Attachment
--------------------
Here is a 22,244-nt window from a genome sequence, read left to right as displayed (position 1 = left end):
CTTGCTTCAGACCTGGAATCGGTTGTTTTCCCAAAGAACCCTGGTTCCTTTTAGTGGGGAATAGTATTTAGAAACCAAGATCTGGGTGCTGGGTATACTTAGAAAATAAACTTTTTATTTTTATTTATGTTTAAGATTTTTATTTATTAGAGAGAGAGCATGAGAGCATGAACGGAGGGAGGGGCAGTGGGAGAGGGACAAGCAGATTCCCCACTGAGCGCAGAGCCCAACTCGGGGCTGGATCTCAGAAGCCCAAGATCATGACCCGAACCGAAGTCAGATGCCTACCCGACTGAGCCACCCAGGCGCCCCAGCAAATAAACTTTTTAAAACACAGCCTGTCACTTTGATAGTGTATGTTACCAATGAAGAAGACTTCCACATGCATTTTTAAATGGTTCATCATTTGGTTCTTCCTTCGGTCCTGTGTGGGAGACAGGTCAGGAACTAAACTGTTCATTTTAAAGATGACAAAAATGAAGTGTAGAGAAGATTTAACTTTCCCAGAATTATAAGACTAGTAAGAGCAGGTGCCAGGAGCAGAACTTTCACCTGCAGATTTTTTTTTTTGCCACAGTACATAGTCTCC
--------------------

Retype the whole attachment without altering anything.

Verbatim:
Here is a 22,244-nt window from a genome sequence, read left to right as displayed (position 1 = left end):
CTTGCTTCAGACCTGGAATCGGTTGTTTTCCCAAAGAACCCTGGTTCCTTTTAGTGGGGAATAGTATTTAGAAACCAAGATCTGGGTGCTGGGTATACTTAGAAAATAAACTTTTTATTTTTATTTATGTTTAAGATTTTTATTTATTAGAGAGAGAGCATGAGAGCATGAACGGAGGGAGGGGCAGTGGGAGAGGGACAAGCAGATTCCCCACTGAGCGCAGAGCCCAACTCGGGGCTGGATCTCAGAAGCCCAAGATCATGACCCGAACCGAAGTCAGATGCCTACCCGACTGAGCCACCCAGGCGCCCCAGCAAATAAACTTTTTAAAACACAGCCTGTCACTTTGATAGTGTATGTTACCAATGAAGAAGACTTCCACATGCATTTTTAAATGGTTCATCATTTGGTTCTTCCTTCGGTCCTGTGTGGGAGACAGGTCAGGAACTAAACTGTTCATTTTAAAGATGACAAAAATGAAGTGTAGAGAAGATTTAACTTTCCCAGAATTATAAGACTAGTAAGAGCAGGTGCCAGGAGCAGAACTTTCACCTGCAGATTTTTTTTTTTGCCACAGTACATAGTCTCC